Cargo style pants are a good choice for leg wear, offering many pockets to store things like a portable saw, insect repellant, etc, while offering protection from scrapes and bites. Keeping a towel handy for wipe downs is also a good idea, as is a head/sweat band. Depending on weather/bug conditions a hat and a bug jacket might be gear that I will wear while carrying my canoe. Footwear is important too, with weather conditions/seasonal changes being the most important factor in making my decision on what to wear. For summer I leisurely wear water sandals. For spring and fall, I wear boots, usually galoshes with smart wool socks, as I dislike hiking boots.
Practise makes perfect, developing technique: I've had many trips to develop my technique for gearing up and making my canoe carry a trivial matter. In less than 2 minutes upon arrival at a portage I can be on my way up the trail, canoe upended with paddles, fishing rod, etc, all secured in my canoe as the forest closes in around me. First off, I make sure my canoe is off the to the side of the trail, you never no when a fellow tripper is going to come chugging down the trail, sweating mad and desperate to get a load off their back, only to have me in their way.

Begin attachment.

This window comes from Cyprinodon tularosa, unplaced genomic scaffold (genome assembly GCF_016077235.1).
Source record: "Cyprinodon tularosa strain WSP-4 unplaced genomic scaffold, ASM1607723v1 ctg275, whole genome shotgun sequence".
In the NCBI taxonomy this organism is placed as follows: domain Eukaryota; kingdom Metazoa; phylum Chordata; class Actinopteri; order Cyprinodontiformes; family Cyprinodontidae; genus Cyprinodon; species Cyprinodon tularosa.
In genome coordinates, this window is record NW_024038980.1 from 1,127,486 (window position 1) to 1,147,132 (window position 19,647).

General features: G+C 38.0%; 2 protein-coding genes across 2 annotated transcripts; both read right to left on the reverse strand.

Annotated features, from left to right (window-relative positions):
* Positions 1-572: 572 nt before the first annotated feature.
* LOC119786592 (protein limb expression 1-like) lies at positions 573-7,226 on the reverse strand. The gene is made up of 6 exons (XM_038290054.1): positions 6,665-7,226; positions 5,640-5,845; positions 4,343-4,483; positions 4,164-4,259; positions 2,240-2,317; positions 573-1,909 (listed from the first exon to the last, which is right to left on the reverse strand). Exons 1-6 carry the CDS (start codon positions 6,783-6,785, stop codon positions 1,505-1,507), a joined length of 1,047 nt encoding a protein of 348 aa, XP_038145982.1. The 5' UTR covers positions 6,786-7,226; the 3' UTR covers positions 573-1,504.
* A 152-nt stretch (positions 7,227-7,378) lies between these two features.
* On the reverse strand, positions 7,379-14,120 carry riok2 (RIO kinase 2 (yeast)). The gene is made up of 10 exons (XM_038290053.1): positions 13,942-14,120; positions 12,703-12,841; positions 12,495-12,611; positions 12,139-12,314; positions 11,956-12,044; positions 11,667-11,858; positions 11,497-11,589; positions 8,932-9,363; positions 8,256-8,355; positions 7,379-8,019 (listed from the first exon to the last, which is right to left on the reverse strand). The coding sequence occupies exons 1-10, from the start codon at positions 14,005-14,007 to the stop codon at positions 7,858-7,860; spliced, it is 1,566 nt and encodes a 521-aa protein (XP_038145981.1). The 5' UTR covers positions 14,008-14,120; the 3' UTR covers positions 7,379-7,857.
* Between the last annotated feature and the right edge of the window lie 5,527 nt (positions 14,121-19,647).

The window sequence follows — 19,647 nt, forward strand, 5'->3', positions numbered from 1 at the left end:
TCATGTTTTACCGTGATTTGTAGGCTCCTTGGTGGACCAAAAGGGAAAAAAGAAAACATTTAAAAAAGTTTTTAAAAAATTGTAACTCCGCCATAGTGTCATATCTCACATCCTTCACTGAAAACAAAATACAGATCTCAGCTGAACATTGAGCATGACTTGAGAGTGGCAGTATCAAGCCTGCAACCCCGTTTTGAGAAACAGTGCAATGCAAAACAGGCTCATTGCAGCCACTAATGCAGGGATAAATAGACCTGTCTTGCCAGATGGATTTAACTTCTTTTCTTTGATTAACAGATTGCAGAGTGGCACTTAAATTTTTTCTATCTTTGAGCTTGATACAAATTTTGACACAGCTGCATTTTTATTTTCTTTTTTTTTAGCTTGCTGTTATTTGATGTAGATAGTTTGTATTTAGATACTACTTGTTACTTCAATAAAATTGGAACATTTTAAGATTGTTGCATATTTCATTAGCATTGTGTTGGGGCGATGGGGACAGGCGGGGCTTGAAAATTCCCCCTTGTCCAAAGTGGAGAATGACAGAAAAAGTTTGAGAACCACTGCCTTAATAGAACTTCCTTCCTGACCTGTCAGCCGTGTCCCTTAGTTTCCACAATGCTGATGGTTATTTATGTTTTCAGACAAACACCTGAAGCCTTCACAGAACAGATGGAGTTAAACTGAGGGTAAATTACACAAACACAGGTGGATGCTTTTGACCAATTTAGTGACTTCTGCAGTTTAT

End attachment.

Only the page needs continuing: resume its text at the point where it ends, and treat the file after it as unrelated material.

With my canoe out of the way, I am free to get to work without worry. I pull out two bungie cords which I use to lash my paddles and fishing rod to one side of the canoe using a thwart and yoke on the canoe. My bailer kit is at one end of the canoe and a canoe seat is at the other end to counter-balance the weight. I usually wear my PFD to act as an extra cushion on my shoulders as I carry the canoe.One trick I have learned is to "kick-up" my canoe with one foot to my waiting arms at waist level, thereby avoiding bending at the hips. Another trick is to bend at the knees, as I flip the outward facing canoe up and over my head.